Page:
Over 1000 reports have now been received about the fireball that occurred over the UK on Sunday 28 February. Experts are predicting that any meteorites from the event would have fallen near Cheltenham.
The fireball occurred at around 9:55 pm on Sunday. Within minutes, reports started to come in to the International Meteor Organisation, which collates fireball reports around the world. The SPA’s own fireball report form feeds into this network, as do those of other similar groups. Details were sent in from as far afield as Northern Ireland and Belgium, as shown on the graphic below.
With many reports, it was quickly possible to establish that the event took place over Gloucestershire. Meteor cameras operated by the UK Meteor Observation Network (UKMON) gave more precise details, and established a more precise trajectory:
This shows the object travelling from west to east, starting at an altitude of about 65 km and ending at an altitude of about 20 km to the east of Gloucester. The red zone shows the area over which any objects from the fall may have dropped.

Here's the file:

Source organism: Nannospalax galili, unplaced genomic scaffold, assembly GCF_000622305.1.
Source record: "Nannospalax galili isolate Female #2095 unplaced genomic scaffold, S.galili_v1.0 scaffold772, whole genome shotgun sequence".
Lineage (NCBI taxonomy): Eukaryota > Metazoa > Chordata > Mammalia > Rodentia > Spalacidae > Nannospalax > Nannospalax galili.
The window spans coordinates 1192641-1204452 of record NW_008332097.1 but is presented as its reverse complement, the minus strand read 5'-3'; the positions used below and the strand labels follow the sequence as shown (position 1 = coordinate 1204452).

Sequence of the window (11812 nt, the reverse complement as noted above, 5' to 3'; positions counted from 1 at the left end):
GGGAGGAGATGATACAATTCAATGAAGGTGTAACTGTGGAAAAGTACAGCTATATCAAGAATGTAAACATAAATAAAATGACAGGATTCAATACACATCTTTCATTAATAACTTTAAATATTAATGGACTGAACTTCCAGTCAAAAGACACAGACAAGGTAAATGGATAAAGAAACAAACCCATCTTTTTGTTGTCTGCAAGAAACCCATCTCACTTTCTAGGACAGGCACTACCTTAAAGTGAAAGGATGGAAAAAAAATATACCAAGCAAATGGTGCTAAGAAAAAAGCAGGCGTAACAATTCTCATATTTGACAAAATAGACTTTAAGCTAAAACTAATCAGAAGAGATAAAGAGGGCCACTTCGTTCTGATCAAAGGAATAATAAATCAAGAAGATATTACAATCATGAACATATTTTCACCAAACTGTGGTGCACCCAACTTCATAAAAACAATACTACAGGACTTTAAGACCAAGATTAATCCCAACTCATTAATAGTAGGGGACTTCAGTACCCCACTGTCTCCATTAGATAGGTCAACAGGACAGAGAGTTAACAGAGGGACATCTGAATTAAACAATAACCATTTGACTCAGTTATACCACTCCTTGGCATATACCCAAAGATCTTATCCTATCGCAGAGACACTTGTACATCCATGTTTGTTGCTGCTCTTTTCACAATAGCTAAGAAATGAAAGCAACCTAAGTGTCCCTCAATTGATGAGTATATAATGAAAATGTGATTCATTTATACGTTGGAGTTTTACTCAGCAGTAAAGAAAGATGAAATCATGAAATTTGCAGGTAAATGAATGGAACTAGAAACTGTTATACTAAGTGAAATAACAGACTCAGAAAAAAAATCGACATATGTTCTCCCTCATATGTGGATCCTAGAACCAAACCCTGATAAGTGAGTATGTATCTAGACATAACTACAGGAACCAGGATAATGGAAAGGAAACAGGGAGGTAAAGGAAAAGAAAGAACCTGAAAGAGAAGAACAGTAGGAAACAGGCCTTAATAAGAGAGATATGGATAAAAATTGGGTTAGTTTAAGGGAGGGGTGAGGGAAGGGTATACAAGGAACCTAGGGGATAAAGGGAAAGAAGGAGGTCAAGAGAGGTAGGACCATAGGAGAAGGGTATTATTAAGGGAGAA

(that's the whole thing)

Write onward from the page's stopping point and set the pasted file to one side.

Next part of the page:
Richard Kacerek of UKMON says that “Moving relatively slow, compared to other fireballs and meteors we seen in past, it is still moving faster than anything human-made. We think it was a softer cometary or asteroidal material, and there is a definite fragmentation in the second half of the flight.
“There is a good chance some material survived the entry and might be found on the ground.”
However, anyone finding a suspicious-looking object that is clearly different from local stones is requested not to touch it or hold a magnet to it but to first photograph it in situ and then bag it in a clean plastic bag or aluminium foil. If you find anything, get in touch with the Natural History Museum.